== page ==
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Sharing medical imaging data with AI apps raises concerns
Opening the door to third-party AI apps is a double-edged sword for patients. Its potential for healthcare is promising, but privacy is still a work in progress.
Applying artificial intelligence to medical imaging data is one of the fastest-growing applications of AI in healthcare, but the practice is also fraught with patient privacy challenges, especially as third-party applications enter the fray.
Data privacy concerns stem from the fact that technology advancements, such as the capability to connect and share medical images with third-party AI apps, are outpacing federal healthcare privacy regulations, said Dr. Yvonne Lui, associate chair for AI at the NYU Langone Health department of radiology.
"The confluence between advances in computer vision and AI and medical imaging poses some challenges in terms of patient privacy," Lui said at the recent Radiological Society of North America (RSNA) 2020 conference.
During a session at the virtual event, Lui said sharing medical data with third-party apps is a less than perfect process. Patients are often subjected to lengthy consent contracts, which can introduce unintentional bias into the data set, and data anonymization practices are still flawed. But there is interest from the radiology community to get the process right, as it could pave the way for developing valuable AI medical imaging tools.
In 2020, patients now have greater access to their data -- including medical imaging data -- than ever before, and they can more easily share that data with third-party apps. Indeed, federal regulators have made patient access to health data a priority, requiring health systems to provide standardized APIs that can connect to consumer apps.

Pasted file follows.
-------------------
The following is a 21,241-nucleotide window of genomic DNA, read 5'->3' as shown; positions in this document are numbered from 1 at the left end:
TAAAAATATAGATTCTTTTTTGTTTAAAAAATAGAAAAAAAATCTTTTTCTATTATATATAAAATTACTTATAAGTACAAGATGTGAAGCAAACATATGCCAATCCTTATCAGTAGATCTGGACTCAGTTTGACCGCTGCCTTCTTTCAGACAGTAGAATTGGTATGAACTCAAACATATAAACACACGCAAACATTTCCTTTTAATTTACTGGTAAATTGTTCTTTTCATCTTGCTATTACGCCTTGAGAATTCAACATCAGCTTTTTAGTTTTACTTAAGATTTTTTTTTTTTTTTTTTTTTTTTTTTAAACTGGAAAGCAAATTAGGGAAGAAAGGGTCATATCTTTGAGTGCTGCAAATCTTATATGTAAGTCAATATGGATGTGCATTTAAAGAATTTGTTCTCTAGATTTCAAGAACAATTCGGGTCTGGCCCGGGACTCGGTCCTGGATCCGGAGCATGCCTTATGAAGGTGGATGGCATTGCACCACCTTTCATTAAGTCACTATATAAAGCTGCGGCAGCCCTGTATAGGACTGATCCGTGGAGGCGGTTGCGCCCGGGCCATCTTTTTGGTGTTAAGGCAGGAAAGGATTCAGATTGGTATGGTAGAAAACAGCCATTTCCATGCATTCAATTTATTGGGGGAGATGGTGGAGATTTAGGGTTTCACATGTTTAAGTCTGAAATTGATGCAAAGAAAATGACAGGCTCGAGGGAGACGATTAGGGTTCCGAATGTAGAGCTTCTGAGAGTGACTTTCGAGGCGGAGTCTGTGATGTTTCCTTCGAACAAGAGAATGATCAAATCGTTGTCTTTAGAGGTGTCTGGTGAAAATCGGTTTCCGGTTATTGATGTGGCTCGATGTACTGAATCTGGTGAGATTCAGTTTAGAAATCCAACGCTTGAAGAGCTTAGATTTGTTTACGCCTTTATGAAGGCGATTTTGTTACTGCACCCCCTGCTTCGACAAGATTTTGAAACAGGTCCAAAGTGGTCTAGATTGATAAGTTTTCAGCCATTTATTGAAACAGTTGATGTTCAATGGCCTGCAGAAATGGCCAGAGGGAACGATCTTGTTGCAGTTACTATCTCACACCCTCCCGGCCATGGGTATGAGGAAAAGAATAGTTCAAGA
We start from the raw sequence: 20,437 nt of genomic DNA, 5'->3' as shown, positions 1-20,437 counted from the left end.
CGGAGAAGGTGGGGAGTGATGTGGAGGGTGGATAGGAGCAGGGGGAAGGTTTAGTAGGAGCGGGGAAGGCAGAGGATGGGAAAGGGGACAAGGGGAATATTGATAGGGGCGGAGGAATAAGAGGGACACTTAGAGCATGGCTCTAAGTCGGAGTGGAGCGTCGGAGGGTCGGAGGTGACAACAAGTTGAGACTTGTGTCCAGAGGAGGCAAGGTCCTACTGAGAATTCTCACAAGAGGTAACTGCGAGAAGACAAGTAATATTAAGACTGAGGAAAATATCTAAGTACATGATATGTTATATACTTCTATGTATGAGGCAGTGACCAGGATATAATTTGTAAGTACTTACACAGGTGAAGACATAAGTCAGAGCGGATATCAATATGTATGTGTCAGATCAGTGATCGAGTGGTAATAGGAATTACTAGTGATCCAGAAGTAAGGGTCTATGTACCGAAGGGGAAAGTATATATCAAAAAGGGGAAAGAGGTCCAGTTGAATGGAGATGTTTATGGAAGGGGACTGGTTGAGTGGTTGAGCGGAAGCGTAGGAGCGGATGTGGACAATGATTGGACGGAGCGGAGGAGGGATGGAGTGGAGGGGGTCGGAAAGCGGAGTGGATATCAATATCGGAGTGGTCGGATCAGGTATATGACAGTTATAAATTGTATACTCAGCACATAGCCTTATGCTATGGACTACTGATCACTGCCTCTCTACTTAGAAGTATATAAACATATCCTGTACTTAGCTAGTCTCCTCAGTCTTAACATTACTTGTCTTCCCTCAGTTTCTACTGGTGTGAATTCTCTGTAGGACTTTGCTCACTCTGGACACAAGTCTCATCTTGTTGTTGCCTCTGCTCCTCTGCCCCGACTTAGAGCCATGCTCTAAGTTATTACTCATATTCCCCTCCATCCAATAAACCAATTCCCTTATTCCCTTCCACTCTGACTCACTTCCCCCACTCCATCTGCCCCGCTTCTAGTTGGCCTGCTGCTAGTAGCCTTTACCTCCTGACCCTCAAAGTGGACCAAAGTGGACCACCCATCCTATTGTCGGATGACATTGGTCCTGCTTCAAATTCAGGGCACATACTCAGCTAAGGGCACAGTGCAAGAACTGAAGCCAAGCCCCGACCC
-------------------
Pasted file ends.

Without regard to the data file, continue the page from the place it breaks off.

But ease of use can also create problems. If patients choose to share health data with third-party AI apps, they can overlook the privacy implications they may encounter -- and for good reason. Terms and agreements patients are typically required to sign before sharing health data are lengthy, complicated documents, sometimes topping more than 70,000 words, Lui said.
"If you're like most people I know, you scroll to the bottom and click agree," Lui said. "This is what I call the fallacy of consent."
But if app developers introduce an even more complex data sharing consent process, they may see even less participation from patients. This could result in less varied data with fewer participants and introduce unintended biases, which Lui said strikes a particular blow to AI and machine learning -- techniques that require large, varied data sets to build reliable models.
"It's been shown that higher socioeconomic groups are more highly represented in research requiring complex consent," she said.
Another challenge facing patient privacy is that anonymizing medical imaging data isn't a foolproof process.